He also attributes the copious opioid prescription practices of doctors to the depersonalization of the patient-client relationship in modern medicine: “Added burdens of paperwork, insurance coverage problems, prior authorization problems, documentation for chosen metrics, have led to increasing rates of burnout among physicians: symptoms of burnout are now reported by approximately half of physicians.
In this atmosphere, the expediency of writing for pain medications for longer periods has become the norm.” Dr. Anna Lembke and author of “Drug Dealer, M.D.: How Doctors Were Duped, Patients Got Hooked, and Why It’s So Hard to Stop”, backs Greenberg’s analysis in an interview with Stanford University, “The biggest change in medicine, which has contributed significantly to the prescription drug epidemic, has been the mass exodus of physicians out of physician-owned practices and into integrated health care institutions.”
The author explains while doctors working for “health-care conglomerates” are part of a system that has the potential of improving health care services, it has been demonstrated to be nightmarish for prescription practices, as physicians are pressured by key performance indicators involving billing quotas.
The accusation that insurance companies are perpetuating the crisis, and placing profits above human lives stem from the common coverage practices that prefer opioids over non-addictive medications. This is due to non-addictive medications and treatments being generally more expensive.
UnitedHealth Care is the nation’s largest insurance provider with a tier cost that usually requires patients to try certain opioids painkillers first, as certain non-opioids medications are placed in the expensive tier group and are uncovered. Aetna is one of the insurance companies that responded to these criticisms by stating it has monitoring programs in place to watch doctors’ prescribing practices and the usage patterns of opioid patients for any possibility of abuse.
UnitedHealth Care maintains it has an appeals process in place for any customer who has been denied coverage for a non-opioid medication that they believe would be safer. Some companies like Blue Cross, Blue Shield conducted their own studies on the opioid crisis in which Blue Cross, Blue Shield focused on doctors’ prescribing practices and patients’ propensity toward addiction as the major factors for the rise in prescription opioid addictions.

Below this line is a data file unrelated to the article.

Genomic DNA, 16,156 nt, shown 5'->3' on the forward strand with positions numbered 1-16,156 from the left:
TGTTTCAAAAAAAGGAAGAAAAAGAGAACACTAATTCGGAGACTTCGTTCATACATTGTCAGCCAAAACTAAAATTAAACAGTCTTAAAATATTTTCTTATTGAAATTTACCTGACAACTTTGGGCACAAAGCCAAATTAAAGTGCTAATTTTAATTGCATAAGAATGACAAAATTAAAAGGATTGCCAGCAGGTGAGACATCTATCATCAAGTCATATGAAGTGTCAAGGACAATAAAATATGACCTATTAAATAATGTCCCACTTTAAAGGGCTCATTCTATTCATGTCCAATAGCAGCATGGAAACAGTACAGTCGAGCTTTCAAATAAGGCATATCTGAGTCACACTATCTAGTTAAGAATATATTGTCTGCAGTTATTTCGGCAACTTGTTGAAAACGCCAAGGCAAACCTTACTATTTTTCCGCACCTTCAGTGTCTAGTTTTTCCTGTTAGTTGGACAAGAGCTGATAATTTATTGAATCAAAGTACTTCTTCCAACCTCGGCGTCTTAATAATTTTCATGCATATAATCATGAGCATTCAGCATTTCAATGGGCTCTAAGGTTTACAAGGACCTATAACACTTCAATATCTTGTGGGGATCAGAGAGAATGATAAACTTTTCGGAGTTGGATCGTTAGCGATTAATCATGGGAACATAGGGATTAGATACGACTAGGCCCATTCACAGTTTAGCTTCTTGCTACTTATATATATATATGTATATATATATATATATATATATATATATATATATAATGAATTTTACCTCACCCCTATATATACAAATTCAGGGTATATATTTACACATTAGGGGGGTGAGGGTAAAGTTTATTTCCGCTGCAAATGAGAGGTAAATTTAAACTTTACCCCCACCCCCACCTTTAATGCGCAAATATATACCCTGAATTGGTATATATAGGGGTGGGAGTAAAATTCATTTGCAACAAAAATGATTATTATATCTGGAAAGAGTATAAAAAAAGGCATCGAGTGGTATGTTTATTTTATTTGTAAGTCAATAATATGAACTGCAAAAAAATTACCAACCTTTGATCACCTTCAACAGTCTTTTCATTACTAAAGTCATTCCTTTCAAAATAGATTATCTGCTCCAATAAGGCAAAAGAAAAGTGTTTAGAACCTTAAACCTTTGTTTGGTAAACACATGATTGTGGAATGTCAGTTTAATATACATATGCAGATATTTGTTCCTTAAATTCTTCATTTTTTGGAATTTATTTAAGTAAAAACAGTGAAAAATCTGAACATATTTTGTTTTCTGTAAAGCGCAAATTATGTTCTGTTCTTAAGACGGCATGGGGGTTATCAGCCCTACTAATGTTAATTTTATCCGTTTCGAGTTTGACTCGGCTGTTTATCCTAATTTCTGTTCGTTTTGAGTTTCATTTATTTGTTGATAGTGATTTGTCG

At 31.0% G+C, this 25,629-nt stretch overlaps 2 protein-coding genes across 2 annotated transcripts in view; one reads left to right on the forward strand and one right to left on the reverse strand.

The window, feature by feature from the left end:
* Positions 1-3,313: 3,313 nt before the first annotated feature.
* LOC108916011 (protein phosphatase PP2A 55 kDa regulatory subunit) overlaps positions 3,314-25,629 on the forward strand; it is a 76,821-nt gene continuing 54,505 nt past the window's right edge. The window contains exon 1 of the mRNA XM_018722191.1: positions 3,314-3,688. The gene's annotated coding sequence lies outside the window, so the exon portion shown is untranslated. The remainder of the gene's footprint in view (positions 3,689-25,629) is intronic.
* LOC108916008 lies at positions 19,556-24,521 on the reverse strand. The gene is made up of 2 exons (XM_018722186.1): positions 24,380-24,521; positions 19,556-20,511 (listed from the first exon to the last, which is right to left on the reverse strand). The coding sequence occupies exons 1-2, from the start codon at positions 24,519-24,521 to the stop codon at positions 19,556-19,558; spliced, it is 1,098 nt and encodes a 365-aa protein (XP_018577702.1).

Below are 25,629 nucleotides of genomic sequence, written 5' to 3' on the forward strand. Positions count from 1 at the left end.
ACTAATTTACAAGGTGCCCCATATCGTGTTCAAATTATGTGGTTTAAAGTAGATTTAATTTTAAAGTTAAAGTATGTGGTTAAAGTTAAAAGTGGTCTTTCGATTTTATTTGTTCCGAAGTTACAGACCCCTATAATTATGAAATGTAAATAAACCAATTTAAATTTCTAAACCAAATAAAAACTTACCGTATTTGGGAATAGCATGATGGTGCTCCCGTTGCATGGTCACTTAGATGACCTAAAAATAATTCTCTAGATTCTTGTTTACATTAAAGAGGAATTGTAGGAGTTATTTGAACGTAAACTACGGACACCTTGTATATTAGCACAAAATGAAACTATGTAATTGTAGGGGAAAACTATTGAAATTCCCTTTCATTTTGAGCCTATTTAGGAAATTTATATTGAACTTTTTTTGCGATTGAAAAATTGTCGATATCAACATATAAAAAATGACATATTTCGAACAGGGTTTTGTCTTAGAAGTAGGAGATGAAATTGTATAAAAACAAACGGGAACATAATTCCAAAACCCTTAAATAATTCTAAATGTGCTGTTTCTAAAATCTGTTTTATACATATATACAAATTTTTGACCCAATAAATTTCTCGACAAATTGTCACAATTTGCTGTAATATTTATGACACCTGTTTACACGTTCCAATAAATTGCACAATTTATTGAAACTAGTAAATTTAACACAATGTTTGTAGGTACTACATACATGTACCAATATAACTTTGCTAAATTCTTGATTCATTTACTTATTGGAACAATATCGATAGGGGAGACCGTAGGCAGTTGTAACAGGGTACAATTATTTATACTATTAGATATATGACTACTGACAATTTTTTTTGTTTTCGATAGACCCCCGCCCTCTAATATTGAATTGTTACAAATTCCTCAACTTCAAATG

On August of 2017, Rockland County announced its lawsuit against the pharmaceutical industry for its role in the opioid epidemic. It joins a list of counties such as Nassau, Orange, and Westchester who filed similar suits, and seeks to hold ‘big pharma’ accountable for marketing deceptions about the addictive nature of opioids. County Executive Ed Day maintains that the costs of the lawsuit will not be for taxpayers to bear, but rather the county’s attorneys will collect its fees from any awarded damages. The county has hired a New City law firm, Simmons Hanly Conroy, a highly-experienced legal practice in opioid litigation with local government and institutions as clients as well. If won, Rockland will seek damages for the cost it has had to sustain in the opioid crisis through medical and psychological treatments.
Though opioid addiction has claimed lives across racial, socioeconomic, and generational lines, Greenberg is particularly concerned about the plight of young people as they are getting introduced to opioids—particularly street opioids such as fentanyl— at a younger age: “The problem with young people [is that the] nervous system is still developing [and they] are often self-medicating unpleasant emotional states [such as] sadness, guilt, loneliness, social anxiety…if you keep relying on drugs, you develop a dependence.” In response to these concerns, a concerted effort is in motion to curtail the epidemic through education, regulation, and increased access to treatment.
On April 29, 2017, the county executive office provided free Narcan training to anyone over the age of 18 interested in learning how to administer the drug in an overdose crisis. State Senator David Carlucci hosted some of these events as well, and remains diligent in passing legislation and working with medical professionals to combat the crisis. Tabala informs that New York has instituted a prescription monitoring program or I-STOP in which doctors are required to confirm if a patient is prescribed opioids through another doctor in NY or out of state. Greenberg states, new available drugs such as “Buprenorphine (an opioid ‘partial activator’), Vivitrol (injectable naltrexone – an opioid blocker) are very useful developments” in helping addicts conquer their addiction.
Overall, Tabala foresees a possible decline in the opioid epidemic through meaningful regulations over prescriptions, increased mandatory training for physicians on the dangers of opioid addictions so to encourage safer prescribing methods, and increased opportunities to treatment.
Those seeking help for themselves or someone who is struggling with an opioid addiction may contact the Mental Health Association of Rockland County at 845-267-2172, ext. 205 or the Lexington Center for Recovery at 914.666.0191.